Check out our video at: http://www.vimeo.com/23404029

Edited by Danielle Spano

Voices by: Danielle Spano, Natalie Ashoory, Jessica Yu & Elizabeth Connerat

Expanding upon our initial proposal, we have began to explore each of the interactive fashion apps. We divided the four apps among the four of us in order to allow for each of us to conduct further research. Elizabeth is researching “Go Try It On”, Natalie is researching “Trimirror”, Jessica is researching “Opinionaided” and I am researching “Glamour Ask a Stylist.”

After spending the weekend interacting with these different applications and sites, we found that the most interesting part of this new media was the type of community they fostered. None of us ever came across any negativity on the site. People were helpful and supportive—they really wanted to see those how posted outfits, questions, etc. do well. This sort of “Good Samaritan” community seems to different from the rest of the internet.

By interacting with different users, we tried to determine how the sites are monitored, and if maybe the administrators are just deleting all nasty comments. Read the rest of this entry »

Please watch the TED Talk first.

Salman Khan talks about how and why he created the remarkable Khan Academy, a carefully structured series of educational videos offering complete curricula in math and, now, other subjects. He shows the power of interactive exercises, and calls for teachers to consider flipping the traditional classroom script — give students video lectures to watch at home, and do “homework” in the classroom with the teacher available to help.” Read the rest of this entry »

Blogging (see the video) has dramatically altered the concept of news from a purely professional endeavor to a phenomenon considered both professional and personal. The blog allows anyone to be a reporter and publisher, facilitating different versions of news, often for free. The blogging platform has revolutionized the way we share news and ideas by creating a universal media outlet for various people to express their diverse interests. Popular blogs like The Huffington Post cover world news while TechCrunch shares insights on new technology and gadgets. Unlike newspapers, blogs have the remarkable freedom to be topic-specific or to cover a wide spectrum of issues. Most importantly, however, is the power of the blogging personality. In “Breaking News: I’m Paid to Blog,” we take a look into how the ambiguous “professional blogger” constitutes a career, why professional blogging is difficult to isolate from journalism, and what remains as blogging’s distinct advantage over traditional press.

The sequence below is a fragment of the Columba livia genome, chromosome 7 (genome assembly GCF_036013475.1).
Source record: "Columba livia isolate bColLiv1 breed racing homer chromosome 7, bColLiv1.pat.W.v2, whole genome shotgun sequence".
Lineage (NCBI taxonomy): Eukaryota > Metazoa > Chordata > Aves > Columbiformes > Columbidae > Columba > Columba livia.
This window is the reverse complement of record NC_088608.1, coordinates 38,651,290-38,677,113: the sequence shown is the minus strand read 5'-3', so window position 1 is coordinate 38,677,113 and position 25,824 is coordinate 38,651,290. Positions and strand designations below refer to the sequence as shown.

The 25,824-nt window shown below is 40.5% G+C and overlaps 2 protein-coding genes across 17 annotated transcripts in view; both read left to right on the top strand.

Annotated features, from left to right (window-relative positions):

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Blogging as a profession? Seems like an interesting career choice, especially since most blogs are not created for the purpose of stable revenue. So when the Wall Street Journal named “blogging” America’s Newest Profession, it seemed a little odd. But apparently about 1.7 million people profit from blogging – and 452,000 see blogging as their primary source of income.

Wait a second …
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The Future of Journalism article discusses the growing trends in journalism and examines the current crisis it is currently in. Traditional newspapers are closing and many believe this signals the end of journalism as we know it.

However, some people think the so-called crisis journalism is in might be the best thing to ever happen to it.

Some consider this crisis as a sort of “purgative”. They believe the financial problems and sacking of journalists cleanses the field. Radical millenarians, as James Curran calls them, believe traditional news media only serves to promote the “overdog” and is a threat to true democracy. With traditional journalism being challenged, an opportunity is born for more progressive reporting to begin that were unable to gain footing when leading media conglomerates controlled the field.

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Clay Shirky focuses on the prevalence of “user generated content”  from social media sites in his book Here Comes Everybody. Shirky states that this is not “just the output of ordinary people with access to creative tools like word processors…it requires access to re-creative tools as well…that provide those same people with the ability to distribute their creations to others” (83). He cites Livejournal, Youtube, Myspace, Flickr, and Xanga as examples.

While I wouldn’t necessarily consider this to be “online journalism,” Shirky does provide a good foundation for further exploring said journalism. He juxtaposes the “neatness of traditional media” vs. “messiness of social media,” which I feel is the exact combination of these popular online journalism sites (96).

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